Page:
Traumatic Brain Injury (TBI) is a common condition that affects more than 10 million people worldwide. Short term effects on health such as post-traumatic memory loss can last up to several weeks, and those with moderate to severe injuries will experience longer term effects such as difficulty thinking, depression, epilepsy and disrupted sleep.
30% of TBIs are caused by road traffic collisions
TBI is a leading cause of death and serious injury during road traffic collisions, with serious cases requiring substantial Emergency Medical Service (EMS) resources. The rapid and accurate diagnosis of TBI severity during collisions, through the use of embedded on-board sensors, provides an opportunity for the automotive sector to better direct EMS resources, reduce response times and, ultimately, improve outcomes.
To further explore this opportunity, TRL and Imperial College of London recently launched the jointly funded “AutoTRIAGE” PhD project. The project aims to investigate the feasibility of using on-board sensor data, recorded via emergency data recorders (EDRs), to model, diagnose and predict the severity of TBIs experienced during road traffic collisions. To achieve these objectives, this multidisciplinary project has brought together world leading researchers from across the Automotive Safety, Biomechanics, Neuroscience and Emergency Medicine fields:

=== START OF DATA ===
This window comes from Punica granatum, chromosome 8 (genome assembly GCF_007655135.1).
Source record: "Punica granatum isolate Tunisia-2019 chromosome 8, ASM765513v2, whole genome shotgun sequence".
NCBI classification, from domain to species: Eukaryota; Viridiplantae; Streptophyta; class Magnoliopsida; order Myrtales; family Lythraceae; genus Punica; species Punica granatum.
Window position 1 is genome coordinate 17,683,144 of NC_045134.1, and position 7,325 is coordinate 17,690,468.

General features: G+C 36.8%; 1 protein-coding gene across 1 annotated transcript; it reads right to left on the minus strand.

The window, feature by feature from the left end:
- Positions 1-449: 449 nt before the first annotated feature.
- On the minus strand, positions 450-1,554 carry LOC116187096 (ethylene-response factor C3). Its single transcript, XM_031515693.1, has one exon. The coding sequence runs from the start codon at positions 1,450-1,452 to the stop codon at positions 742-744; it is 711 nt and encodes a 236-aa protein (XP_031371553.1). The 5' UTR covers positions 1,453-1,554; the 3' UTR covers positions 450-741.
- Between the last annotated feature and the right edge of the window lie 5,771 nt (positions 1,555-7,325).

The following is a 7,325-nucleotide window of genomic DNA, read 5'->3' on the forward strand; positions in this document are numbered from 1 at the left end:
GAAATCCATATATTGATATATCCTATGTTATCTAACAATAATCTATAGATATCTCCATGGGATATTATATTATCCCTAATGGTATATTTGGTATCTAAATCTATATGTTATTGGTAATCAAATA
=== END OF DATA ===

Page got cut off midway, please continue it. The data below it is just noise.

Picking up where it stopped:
Dr Mazdak Ghajari: Computational Modelling of Traumatic Brain Injuries in Collisions
Professor David Sharp: Neuroimaging Innovations for Diagnosing Traumatic Brain Injuries caused by Collisions
Claire Baker (PhD Student): AutoTRIAGE – A Concept for Predicting Traumatic Brain Injuries during Collisions using On-Board Vehicle Sensors
As the global centre for innovation in transport and mobility, TRL has a range of leading research, technology and software solutions providing vital data sets surrounding road traffic collisions. The future is being able to connect this data with the clinical data obtained after the incident to predict the severity of TBI, resulting in better vehicle safety measures and policies and standards. And ultimately, ensuring emergency services are at the right place, at the right time, with the right resource.
The final report will be published in 2021, with projects updates along the way.